The 9th annual Radical Democracy conference, sponsored by the Department of Politics at The New School for Social Research, will convene theorists and practitioners around the theme of Radical Ecologies. In the year that “climate strike” was named word of the year by Collins Dictionary, we seek to explore what opportunities for democratic resistance can be found in a multiplicity of ecologies. The conference will provide a platform for dialogue on the urgent question of our future in a post-climate change world.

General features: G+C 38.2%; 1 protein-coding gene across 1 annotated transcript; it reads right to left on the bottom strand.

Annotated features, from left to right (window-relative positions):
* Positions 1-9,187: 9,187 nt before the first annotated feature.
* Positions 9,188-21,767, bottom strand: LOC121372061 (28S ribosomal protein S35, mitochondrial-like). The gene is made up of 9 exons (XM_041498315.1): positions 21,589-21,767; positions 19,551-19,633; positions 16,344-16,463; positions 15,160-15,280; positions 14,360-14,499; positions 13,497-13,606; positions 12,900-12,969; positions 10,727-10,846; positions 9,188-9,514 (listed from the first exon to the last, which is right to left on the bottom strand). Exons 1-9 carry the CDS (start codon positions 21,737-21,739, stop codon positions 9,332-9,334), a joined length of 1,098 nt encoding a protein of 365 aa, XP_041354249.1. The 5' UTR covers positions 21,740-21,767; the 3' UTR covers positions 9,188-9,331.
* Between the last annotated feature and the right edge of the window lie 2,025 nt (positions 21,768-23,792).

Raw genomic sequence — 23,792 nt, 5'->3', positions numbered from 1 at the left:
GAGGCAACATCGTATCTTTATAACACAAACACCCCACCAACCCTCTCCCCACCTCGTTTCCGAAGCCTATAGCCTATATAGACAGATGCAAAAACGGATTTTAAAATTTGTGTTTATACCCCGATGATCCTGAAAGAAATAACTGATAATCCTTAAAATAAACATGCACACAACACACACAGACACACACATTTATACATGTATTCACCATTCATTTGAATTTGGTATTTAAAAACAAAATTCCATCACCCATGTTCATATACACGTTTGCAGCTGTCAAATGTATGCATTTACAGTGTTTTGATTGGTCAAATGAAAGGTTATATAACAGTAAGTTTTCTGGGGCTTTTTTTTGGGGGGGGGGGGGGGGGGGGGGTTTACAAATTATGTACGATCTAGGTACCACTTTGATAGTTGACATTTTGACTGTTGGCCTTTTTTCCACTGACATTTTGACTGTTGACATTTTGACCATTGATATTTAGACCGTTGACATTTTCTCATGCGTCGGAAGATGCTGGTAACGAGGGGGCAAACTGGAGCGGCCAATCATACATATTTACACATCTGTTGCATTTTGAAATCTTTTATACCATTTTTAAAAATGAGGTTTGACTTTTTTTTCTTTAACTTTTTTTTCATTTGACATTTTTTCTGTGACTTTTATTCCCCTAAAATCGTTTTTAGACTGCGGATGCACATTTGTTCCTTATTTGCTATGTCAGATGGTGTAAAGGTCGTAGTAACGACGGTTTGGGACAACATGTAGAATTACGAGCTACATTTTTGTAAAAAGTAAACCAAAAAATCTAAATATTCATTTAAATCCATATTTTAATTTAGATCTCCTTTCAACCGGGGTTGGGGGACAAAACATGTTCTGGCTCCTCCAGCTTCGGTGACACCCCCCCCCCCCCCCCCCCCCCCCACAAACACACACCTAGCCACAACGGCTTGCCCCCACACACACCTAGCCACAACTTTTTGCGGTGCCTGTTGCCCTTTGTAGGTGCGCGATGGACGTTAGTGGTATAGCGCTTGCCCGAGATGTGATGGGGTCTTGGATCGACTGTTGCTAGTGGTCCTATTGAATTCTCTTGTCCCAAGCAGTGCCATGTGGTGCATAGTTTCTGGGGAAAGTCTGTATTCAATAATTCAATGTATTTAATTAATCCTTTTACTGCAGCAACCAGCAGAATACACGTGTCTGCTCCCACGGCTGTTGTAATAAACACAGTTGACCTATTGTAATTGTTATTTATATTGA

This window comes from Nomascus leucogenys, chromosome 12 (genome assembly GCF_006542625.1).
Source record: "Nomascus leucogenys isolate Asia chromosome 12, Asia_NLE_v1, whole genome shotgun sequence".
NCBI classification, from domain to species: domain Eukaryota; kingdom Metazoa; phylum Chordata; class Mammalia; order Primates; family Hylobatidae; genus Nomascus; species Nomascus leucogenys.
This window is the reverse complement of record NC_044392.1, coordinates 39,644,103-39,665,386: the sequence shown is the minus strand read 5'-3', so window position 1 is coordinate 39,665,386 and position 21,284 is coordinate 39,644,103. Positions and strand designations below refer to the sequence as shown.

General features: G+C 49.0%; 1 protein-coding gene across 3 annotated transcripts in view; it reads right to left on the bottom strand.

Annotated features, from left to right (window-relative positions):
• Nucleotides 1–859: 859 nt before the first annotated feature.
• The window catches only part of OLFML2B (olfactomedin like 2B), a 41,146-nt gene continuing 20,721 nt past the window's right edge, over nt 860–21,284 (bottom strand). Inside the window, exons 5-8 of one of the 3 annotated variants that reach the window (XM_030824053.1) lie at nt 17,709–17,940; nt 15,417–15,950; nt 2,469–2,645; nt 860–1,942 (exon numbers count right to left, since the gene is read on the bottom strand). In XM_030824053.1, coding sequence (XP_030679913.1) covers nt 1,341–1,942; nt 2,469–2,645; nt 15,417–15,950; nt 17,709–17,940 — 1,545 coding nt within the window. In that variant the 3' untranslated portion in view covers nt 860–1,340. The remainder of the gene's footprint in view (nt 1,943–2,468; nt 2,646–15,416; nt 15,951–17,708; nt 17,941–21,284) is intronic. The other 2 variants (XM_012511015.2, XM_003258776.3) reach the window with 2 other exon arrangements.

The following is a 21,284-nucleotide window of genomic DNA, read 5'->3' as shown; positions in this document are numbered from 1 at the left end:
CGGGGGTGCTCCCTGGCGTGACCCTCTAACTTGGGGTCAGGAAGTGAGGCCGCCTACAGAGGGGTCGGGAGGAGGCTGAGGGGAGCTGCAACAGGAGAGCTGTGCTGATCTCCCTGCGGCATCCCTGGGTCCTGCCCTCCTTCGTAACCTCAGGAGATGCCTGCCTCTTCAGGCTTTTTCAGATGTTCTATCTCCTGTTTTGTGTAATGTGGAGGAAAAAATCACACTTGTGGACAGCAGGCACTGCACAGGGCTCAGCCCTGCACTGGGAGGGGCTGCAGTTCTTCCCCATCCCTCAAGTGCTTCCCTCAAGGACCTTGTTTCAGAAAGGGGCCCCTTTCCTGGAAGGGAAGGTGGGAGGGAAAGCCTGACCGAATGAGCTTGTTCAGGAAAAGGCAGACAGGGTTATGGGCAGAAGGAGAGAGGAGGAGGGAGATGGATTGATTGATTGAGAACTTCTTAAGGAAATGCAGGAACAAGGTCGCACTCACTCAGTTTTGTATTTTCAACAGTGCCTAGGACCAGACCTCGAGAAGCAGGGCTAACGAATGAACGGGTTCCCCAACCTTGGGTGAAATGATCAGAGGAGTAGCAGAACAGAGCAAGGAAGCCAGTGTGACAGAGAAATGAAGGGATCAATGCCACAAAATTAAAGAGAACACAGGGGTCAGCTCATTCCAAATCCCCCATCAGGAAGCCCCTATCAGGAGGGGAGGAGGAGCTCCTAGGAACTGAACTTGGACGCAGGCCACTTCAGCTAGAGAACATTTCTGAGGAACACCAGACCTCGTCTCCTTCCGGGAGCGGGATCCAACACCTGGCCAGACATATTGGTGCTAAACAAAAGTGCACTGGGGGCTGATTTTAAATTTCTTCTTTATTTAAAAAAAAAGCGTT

Against the backdrop of increasingly visible and devastating climate disasters, resurgent environmental movements are embracing divergent visions and methods of struggle to realize change. As such, it is timely to ask, What makes an ecology radical? A multitude of intersecting traditions have sought to answer this question. An eco-feminist might approach this through the lens of social reproduction. An eco-socialist might frame radical ecology in terms of a mode of production beyond capitalism that can sustain and replenish nature. Indigenous perspectives can draw on centuries of resistance to extractive colonial capitalism. The conference will consider how a radical ecological praxis can be pursued within this plurality of histories, cosmologies and schools of thought, and, crucially, examine what we can learn from the work of activists on the frontline today. We therefore call on both scholars and activists to engage in a fruitful dialogue on the still unsettled relationship between politics and the environment.